Private companies only have to use a single method for valuing stock-based compensation awards under a change made by the Financial Accounting Standards Board (FASB) last week.
Private companies today sometimes use separate valuation methods to meet generally accepted accounting principles (GAAP) and IRS “presumption of reasonableness” standards when valuing stocks tied to equity-based compensation.
To reduce the compliance burden, the new standard, which FASB classifies as a “practical expedient,” allows companies that value their shares using the IRS rules to also satisfy GAAP Topic 718 standards at the same time. The new standard takes effect at the end of this year.
The change “eliminates, albeit rare, those instances where a company got multiple valuations,” FASB board member Susan Cosper said at the organization's meeting last week.
Importantly, if a company’s auditor takes issue with the accuracy of the valuation based on the IRS standard, the company would still need to do a separate valuation.
“Even if a company opts for the practical expedient, if its auditor were to conclude that the value estimate for tax purposes is not a reliable fair value estimate, then they would still need to follow appropriate audit procedure,” said FASB board member Christine Botosan. That “could include requiring a second valuation.”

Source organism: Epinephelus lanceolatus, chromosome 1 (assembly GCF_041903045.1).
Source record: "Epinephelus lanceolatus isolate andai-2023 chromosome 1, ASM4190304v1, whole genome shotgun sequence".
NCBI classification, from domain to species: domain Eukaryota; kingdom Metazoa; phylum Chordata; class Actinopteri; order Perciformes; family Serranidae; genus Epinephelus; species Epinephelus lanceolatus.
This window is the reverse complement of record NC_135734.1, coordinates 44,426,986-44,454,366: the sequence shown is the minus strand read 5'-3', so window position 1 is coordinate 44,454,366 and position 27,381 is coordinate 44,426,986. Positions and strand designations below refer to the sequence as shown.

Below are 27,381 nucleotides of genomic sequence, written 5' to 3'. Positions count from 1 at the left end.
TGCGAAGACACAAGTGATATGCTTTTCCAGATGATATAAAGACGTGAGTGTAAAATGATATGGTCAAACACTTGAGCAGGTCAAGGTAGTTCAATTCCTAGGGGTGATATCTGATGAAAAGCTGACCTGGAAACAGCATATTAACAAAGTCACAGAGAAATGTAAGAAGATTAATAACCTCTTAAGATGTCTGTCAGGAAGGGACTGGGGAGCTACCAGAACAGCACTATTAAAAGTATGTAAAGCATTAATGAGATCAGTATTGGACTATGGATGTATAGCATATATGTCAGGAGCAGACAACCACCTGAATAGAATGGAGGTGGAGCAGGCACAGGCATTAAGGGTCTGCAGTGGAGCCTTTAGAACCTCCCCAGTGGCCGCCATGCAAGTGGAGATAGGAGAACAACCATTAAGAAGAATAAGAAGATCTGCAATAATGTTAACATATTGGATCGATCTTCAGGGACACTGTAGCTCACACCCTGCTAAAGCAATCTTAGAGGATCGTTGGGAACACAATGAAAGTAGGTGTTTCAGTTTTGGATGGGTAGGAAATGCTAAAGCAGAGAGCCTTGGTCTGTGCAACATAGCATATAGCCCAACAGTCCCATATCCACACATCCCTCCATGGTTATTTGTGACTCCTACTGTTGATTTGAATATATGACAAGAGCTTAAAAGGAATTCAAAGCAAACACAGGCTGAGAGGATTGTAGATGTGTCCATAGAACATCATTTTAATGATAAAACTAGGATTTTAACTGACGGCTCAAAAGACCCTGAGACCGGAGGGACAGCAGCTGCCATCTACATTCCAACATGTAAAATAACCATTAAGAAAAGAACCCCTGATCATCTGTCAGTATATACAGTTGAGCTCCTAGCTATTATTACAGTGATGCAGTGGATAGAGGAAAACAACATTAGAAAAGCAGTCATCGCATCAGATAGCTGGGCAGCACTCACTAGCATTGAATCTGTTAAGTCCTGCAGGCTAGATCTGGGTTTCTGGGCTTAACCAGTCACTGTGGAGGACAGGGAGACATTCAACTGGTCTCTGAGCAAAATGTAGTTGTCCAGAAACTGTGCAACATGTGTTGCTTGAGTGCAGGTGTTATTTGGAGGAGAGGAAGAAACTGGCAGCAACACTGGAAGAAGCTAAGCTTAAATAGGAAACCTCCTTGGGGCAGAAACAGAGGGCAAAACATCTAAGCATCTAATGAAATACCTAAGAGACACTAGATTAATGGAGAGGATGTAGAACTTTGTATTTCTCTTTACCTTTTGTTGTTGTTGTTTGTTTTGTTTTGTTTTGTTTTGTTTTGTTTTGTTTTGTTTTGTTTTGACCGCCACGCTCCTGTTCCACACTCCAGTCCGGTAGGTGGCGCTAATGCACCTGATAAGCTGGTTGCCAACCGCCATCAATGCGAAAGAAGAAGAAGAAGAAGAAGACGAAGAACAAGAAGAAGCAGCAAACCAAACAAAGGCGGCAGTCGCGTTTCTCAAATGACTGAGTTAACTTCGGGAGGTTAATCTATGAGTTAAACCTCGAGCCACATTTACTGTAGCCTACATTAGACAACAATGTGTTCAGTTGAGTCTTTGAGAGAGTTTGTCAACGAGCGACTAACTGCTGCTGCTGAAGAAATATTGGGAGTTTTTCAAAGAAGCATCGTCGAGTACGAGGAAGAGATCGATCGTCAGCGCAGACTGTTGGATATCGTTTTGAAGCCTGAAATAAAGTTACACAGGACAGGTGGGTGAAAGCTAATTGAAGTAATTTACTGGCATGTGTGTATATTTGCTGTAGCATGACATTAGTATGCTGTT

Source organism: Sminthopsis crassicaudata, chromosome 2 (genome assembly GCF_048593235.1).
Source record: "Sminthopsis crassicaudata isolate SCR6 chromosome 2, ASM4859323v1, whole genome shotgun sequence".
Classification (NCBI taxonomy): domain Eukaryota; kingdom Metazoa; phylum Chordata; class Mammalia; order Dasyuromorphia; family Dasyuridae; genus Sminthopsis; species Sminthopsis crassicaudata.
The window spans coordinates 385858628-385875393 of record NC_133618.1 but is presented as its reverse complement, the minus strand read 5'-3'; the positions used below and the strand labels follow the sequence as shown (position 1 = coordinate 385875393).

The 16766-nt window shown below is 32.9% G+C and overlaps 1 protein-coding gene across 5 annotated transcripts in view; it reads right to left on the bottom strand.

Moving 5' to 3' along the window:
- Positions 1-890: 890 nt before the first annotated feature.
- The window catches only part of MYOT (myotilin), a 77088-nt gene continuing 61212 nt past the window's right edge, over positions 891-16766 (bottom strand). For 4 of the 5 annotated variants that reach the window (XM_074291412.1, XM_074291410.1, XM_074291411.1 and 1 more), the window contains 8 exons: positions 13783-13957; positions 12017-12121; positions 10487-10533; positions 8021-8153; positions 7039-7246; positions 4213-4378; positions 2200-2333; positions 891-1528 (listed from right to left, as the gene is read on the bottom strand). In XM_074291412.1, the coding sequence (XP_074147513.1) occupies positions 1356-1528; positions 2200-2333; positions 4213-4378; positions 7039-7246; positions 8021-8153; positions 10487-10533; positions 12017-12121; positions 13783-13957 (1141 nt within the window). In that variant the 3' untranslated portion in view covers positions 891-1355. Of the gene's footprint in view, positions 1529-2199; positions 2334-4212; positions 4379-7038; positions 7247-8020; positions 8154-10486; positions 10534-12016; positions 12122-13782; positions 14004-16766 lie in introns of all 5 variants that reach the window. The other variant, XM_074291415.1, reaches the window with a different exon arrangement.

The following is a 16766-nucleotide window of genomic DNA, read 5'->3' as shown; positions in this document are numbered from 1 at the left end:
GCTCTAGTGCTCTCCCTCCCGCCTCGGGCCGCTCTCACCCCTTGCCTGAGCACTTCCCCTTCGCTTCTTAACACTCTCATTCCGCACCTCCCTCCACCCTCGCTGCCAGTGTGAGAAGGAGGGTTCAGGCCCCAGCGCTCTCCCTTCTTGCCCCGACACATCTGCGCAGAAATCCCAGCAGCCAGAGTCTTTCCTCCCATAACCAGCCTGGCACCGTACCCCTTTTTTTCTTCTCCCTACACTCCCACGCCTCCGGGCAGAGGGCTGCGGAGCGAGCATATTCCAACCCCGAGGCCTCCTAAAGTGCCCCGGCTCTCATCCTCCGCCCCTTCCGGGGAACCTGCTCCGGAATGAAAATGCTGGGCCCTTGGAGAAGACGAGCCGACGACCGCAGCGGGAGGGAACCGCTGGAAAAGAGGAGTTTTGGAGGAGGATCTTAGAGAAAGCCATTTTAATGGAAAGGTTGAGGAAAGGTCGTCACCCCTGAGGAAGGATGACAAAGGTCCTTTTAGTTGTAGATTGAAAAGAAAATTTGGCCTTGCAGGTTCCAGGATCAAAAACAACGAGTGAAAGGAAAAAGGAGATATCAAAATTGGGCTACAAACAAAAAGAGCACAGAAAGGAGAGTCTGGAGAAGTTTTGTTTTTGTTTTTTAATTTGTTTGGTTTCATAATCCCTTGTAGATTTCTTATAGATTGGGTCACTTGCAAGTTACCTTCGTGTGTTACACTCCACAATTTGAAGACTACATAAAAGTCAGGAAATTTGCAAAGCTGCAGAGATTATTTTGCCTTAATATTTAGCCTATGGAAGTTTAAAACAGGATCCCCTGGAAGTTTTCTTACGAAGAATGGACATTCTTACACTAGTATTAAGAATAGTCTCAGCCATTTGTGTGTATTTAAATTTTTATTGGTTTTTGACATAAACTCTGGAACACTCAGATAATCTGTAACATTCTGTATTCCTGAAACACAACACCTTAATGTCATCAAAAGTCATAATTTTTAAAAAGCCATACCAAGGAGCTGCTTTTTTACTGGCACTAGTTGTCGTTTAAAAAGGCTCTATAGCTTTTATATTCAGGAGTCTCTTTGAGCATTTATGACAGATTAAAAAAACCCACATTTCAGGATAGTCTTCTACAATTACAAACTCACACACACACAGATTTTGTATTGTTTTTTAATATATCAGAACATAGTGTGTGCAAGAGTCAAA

The IRS presumption of reasonableness rules, under Section 409A of the tax code, lays out three ways a company can determine the fair market value of share-based compensation awards: 1) independent appraisal, 2) formula, and 3) a written report that considers the relevant factors of the illiquid stock of a start-up corporation.
In their analysis of the issue, FASB staff say the independent appraisal is the way most companies value their shares. As private companies, their shares aren't actively traded, so there’s no market mechanism to set valuation.
Whichever method is used, unless the auditor uncovers a valuation problem, the IRS method will satisfy the Topic 718 GAAP standard.
Finance leaders will need to stay on top of any changes to IRS rules on its presumption of reasonableness standards, though; if there are changes, they’ll need to keep that in mind for purposes of meeting GAAP.
“The only thing I know about the tax code is it changes,” said FASB Chair Richard Jones. “Hopefully [there are no] significant changes in the future, but that’s something practitioners will need to watch out for, both in preparing as well as in auditing those estimates.”